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0.5 hour 1 M HCl extraction data for the Windmill Islands marine sediments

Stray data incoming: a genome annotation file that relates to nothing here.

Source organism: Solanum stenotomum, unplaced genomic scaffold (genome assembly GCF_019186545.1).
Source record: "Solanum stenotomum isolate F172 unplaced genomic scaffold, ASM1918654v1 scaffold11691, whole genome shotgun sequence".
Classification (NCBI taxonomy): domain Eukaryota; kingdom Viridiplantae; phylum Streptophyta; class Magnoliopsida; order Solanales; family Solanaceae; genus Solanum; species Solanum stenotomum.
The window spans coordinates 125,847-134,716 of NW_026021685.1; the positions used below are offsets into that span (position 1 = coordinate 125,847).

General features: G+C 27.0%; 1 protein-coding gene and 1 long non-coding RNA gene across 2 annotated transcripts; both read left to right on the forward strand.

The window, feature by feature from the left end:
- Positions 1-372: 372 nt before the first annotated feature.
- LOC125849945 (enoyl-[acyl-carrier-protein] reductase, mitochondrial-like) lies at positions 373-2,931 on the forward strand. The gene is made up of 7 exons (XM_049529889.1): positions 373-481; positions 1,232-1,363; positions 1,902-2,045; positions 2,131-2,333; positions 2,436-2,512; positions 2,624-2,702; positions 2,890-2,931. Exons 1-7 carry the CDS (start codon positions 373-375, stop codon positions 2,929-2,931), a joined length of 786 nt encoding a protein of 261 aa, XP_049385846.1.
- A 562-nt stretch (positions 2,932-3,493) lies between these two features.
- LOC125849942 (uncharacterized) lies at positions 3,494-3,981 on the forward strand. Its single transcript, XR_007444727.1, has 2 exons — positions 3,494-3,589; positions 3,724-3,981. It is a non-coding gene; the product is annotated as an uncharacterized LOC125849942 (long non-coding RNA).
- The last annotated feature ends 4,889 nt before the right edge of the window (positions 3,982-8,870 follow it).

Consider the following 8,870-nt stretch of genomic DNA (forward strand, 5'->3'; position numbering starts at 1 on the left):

These results are for the 0.5 hour extraction of HCl. See also the metadata records for the 4 hour extraction of HCl, and the time trial data for 1 M HCl extractions. A regional survey of potential contaminants in marine or estuarine sediments is often one of the first steps in a post-disturbance environmental impact assessment. Of the many different chemical extraction or digestion procedures that have been proposed to quantify metal contamination, partial acid extractions are probably the best overall compromise between selectivity, sensitivity, precision, cost and expediency. The extent to which measured metal concentrations relate to the anthropogenic fraction that is bioavailable is contentious, but is one of the desired outcomes of an assessment or prediction of biological impact. As part of a regional survey of metal contamination associated with Australia's past waste management activities in Antarctica, we wanted to identify an acid type and extraction protocol that would allow a reasonable definition of the anthropogenic bioavailable fraction for a large number of samples. From a kinetic study of the 1 M HCl extraction of two certified Certified Reference Materials (MESS-2 and PACS-2) and two Antarctic marine sediments, we concluded that a 4 hour extraction time allows the equilibrium dissolution of relatively labile metal contaminants, but does not favour the extraction of natural geogenic metals. In a regional survey of 88 marine samples from the Casey Station area of East Antarctica, the 4 h extraction procedure correlated best with biological data, and most clearly identified those sediments thought to be contaminated by runoff from abandoned waste disposal sites. Most importantly the 4 hour extraction provided better definition of the low to moderately contaminated locations by picking up small differences in anthropogenic metal concentrations. For the purposes of inter-regional comparison, we recommend a 4 hour 1 M HCl acid extraction as a standard method for assessing metal contamination in Antarctica. The fields in this dataset are Location Site Replicate Antimony Arsenic Cadmium Chromium Copper Iron Lead Manganese Nickel Silver Tin Zinc

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